Regional Climate Change Awareness Datasets: A Regional Geocoding Harmonization Case Study

Harmonizing sub-national geographical information

A better map after harmonization of geographical metadata.
library(regions)
library(lubridate)
library(dplyr)

if ( dir.exists('data-raw') ) {
  data_raw_dir <- "data-raw"
} else {
  data_raw_dir <- file.path("..", "..", "data-raw")
  }

Going beyond the national level

Letโ€™s start with a dirty averaging by sub-national unit. The w1 weighting variable contains the post-stratification weight for the national samples. The Eurobarometer samples represent nations (with the exception of East and West Germany, Northern Ireland and Great Britain.) The average of the w1 variable is 1.00 for each sample, but it is not necessarily 1 for smaller territorial units. If sum(w)>1 for say, AT23 it only means that the AT23 region was undersampled relatively to the rest of Austria, and responses must be over-weighted in post-stratification.

There is no way to make the samples become regionally representative, and a correct post-stratification would require further data about the sampel design. But we can simply adjust to over/undersampling by making sure that oversampled territorial averages are proportionally increased and undersampled ones are decreased. [Another โ€˜dirtyโ€™ averaging would be the use of an unweighted average, but our method is better, because it more-or-less adjusts gender and education level biases, but leaves intra-country regional biases in the sample.]

panel <- readRDS((file.path(data_raw_dir, "climate-panel.rds")))

climate_data <-  panel %>%
  mutate ( year: lubridate::year(date_of_interview)) %>%
  select ( all_of(c("isocntry", "geo", "w1")), 
           contains("problem")
  )  %>%
  mutate ( 
    # use the post-stratification weights for national samples
    serious_world_problems_first: w1*serious_world_problems_first , 
    serious_world_problems_climate_change: w1*serious_world_problems_climate_change) %>%
  group_by (  .data$geo ) %>%
  summarise( serious_world_problems_first: mean(serious_world_problems_first, na.rm=TRUE),
             serious_world_problems_climate_change: mean (serious_world_problems_climate_change, na.rm=TRUE),
             mean_w1: mean(w1)
             ) %>%
  mutate ( 
    # adjust for post-stratification weight bias due to regional over/undersampling
    climate_first: serious_world_problems_first / mean_w1, 
    climate_mentioned: serious_world_problems_climate_change / mean_w1
    ) 

So, we averaged, weighted and adjusted the mentioning of climate change as the worldโ€™s most serious, or one of the most serious problems by NUTS regions.

Aggregation level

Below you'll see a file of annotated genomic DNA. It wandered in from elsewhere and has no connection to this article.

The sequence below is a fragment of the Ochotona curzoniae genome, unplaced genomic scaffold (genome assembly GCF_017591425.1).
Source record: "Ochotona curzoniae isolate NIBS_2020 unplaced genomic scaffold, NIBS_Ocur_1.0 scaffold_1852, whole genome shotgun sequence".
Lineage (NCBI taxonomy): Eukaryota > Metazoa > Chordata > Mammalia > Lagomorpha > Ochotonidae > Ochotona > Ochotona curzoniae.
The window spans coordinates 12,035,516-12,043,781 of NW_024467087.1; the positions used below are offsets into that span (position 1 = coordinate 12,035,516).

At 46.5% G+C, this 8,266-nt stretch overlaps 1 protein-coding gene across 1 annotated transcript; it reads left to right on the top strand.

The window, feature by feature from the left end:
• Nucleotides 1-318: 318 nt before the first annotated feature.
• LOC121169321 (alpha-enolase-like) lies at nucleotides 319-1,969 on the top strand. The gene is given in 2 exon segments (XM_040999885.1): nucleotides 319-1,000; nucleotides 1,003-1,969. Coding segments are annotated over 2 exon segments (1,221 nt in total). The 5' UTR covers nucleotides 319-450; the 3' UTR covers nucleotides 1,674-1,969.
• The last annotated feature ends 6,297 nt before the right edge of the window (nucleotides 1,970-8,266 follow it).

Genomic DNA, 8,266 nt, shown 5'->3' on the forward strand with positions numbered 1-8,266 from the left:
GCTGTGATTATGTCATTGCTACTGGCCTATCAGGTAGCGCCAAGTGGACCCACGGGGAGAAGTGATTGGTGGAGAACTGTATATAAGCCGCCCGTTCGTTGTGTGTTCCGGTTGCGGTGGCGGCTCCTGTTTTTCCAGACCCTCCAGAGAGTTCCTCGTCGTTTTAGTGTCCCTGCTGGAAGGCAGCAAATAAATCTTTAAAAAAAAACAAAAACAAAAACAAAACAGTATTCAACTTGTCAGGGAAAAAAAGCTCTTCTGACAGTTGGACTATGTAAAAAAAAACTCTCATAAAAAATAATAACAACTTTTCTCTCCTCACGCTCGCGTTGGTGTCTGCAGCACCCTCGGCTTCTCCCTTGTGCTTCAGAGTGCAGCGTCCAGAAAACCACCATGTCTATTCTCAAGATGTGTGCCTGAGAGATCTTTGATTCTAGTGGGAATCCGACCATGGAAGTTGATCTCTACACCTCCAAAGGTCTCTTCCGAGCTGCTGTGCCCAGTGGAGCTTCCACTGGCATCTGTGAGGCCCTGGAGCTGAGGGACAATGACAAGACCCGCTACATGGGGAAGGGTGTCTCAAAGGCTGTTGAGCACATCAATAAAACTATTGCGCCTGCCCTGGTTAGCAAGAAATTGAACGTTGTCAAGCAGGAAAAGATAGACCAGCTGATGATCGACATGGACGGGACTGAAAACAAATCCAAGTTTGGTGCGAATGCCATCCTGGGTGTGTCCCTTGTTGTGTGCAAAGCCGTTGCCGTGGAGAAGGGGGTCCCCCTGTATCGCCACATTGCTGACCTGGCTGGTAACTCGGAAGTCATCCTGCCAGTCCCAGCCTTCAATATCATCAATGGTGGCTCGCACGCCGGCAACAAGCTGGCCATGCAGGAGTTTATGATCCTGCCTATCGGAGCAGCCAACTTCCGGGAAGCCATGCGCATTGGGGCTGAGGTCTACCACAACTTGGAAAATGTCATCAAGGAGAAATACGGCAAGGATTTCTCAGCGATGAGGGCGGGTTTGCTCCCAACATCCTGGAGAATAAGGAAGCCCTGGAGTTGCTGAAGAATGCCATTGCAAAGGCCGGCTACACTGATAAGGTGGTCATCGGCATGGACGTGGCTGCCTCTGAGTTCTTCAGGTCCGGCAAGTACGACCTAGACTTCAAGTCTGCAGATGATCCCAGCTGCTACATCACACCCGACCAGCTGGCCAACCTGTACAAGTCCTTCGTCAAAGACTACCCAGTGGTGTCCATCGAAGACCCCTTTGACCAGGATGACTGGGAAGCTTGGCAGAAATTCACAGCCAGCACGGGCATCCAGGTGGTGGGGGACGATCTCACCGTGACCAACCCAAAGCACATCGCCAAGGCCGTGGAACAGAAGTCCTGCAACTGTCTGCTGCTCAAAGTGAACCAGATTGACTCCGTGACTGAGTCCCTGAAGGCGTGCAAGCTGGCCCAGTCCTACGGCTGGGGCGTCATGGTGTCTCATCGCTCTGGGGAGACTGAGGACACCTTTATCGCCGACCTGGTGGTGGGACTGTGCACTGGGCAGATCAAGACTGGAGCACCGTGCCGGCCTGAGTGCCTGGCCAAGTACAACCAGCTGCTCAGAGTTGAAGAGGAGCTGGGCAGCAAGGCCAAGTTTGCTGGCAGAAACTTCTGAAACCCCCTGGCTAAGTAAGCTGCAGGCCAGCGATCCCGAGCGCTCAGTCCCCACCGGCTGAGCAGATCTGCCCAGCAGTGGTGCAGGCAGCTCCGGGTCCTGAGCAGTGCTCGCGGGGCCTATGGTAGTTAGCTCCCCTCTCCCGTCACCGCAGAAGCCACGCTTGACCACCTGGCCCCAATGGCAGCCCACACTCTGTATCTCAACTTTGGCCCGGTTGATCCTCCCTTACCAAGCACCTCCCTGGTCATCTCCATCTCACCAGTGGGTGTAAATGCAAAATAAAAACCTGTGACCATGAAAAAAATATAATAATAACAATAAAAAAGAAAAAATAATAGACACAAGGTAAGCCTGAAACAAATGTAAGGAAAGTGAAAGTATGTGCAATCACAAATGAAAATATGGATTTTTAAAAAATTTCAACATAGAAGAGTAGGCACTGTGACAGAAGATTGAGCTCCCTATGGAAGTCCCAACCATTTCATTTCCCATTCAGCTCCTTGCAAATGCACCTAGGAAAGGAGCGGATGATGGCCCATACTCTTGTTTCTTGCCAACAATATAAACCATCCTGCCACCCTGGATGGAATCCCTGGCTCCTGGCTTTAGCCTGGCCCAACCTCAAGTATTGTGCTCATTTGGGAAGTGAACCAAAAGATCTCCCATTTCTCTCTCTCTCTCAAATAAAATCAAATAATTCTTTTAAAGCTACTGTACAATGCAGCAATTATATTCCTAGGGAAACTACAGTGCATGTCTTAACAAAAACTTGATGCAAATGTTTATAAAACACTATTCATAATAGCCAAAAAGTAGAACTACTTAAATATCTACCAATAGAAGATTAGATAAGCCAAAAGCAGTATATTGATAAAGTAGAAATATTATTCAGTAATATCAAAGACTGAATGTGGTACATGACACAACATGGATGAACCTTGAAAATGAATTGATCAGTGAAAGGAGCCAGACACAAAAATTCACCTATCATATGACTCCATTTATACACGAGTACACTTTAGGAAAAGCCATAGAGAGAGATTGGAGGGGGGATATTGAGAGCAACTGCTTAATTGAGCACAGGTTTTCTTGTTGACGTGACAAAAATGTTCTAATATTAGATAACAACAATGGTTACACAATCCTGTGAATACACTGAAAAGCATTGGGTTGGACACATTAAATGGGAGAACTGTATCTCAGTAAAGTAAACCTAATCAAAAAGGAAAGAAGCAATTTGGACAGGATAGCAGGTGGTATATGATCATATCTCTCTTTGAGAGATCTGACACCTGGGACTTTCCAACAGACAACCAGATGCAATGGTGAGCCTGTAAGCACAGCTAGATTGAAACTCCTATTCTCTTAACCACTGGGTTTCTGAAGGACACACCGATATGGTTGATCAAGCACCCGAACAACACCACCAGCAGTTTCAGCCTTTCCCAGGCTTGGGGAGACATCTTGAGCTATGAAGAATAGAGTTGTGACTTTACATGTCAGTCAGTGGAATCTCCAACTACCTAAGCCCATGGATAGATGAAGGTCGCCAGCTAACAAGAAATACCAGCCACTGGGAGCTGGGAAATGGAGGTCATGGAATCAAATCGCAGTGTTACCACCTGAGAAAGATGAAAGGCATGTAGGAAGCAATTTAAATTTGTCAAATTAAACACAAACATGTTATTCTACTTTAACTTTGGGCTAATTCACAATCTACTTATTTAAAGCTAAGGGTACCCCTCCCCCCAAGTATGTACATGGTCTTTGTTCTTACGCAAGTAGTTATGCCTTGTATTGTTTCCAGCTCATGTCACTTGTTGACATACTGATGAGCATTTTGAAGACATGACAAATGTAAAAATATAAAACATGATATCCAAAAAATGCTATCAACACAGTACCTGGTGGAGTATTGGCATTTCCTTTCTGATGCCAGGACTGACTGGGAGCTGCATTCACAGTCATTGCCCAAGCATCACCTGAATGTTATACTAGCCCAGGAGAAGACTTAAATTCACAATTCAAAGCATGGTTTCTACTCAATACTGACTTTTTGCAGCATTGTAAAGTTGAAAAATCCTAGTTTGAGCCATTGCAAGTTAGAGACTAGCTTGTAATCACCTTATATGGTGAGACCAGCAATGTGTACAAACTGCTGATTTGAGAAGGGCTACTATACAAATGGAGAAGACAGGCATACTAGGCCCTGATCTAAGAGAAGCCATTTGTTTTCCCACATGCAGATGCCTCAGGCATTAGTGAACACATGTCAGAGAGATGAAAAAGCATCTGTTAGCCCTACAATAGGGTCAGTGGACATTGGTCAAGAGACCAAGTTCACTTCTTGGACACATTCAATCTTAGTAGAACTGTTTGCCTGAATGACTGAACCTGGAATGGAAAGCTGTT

The problem is that most statistical data is available in for the NUTS regional boundaries according to the NUTS2016 definition. However, GESIS uses NUTS2013 regions, so 252 regional codes in the four survey waves are invalid. Some data is available only on national level, but it can be projected to regional level, because small countries like Luxembourg have no regional divisions. Larger countries like Germany are divided only on state level (NUTS1), while small countries are divided on NUTS3 level.

This leads to various problems. Many data is available only on NUTS2 level, in which case NUTS1 data should be projected to its constituent smaller NUTS2 regions, and NUTS3 level data must be aggregated up to larger, containing NUTS2 levels.

Of course, we also must choose if we use `NUTS2013 or NUTS2016 boundaries. Sub-national boundaries have changed many thousand times in the EU27 countries alone since 1999.

## # A tibble: 5 x 2
##   validate         n
##   <chr>        <int>
## 1 country         15
## 2 invalid        252
## 3 nuts_level_1   132
## 4 nuts_level_2   452
## 5 nuts_level_3   141

Recoding the Regions

Our regions package was designed to keep track of sub-national regional boundary changes. It can validate regional data codes, and to some extent carry out recoding, imputation or simple aggregation.

  • Recoding means that the boundaries are unchanged, but the country changed the names/codes of regions, because there were other boundary changes which did not affect our observation unit.
  • Imputation must not be done with usual, general imputation tools, because our data is regionally structured. However, some imputations are very simple, because we can use equality equasions like MT = MT0, MT00.
  • Often the boundary change is additive, and merged territorial units can simple aggregated for comparison in earlier data.
regional_coding_2016 <- panel %>%
  mutate ( year: lubridate::year(date_of_interview)) %>%
  select (  all_of(c("isocntry", "geo", "region", "year") ) ) %>%
  distinct_all() %>%
  recode_nuts()

regional_coding_2013 <- panel %>%
  mutate ( year: lubridate::year(date_of_interview)) %>%
  select (  all_of(c("isocntry", "geo", "region", "year") ) ) %>%
  distinct_all() %>%
  recode_nuts( nuts_year: 2013)

climate_data_recoded <- climate_data %>% 
  left_join ( regional_coding_2016, by: 'geo' ) %>%
  left_join ( regional_coding_2013 %>% 
                select ( all_of(c("geo", "code_2013"))), 
              by: "geo") %>%
  distinct_all()

saveRDS ( climate_data_recoded , file.path(tempdir(), "climate_panel_recoded_agr.rds"), version: 2)

# not evaluated
saveRDS( climate_data_recoded , file: file.path("data-raw", "climate_panel_recoded_agr.rds"))

Daniel Antal
Daniel Antal
Data Scientist & Founder of the Digital Music Observatory

My research interests include reproducible social science, economics and finance.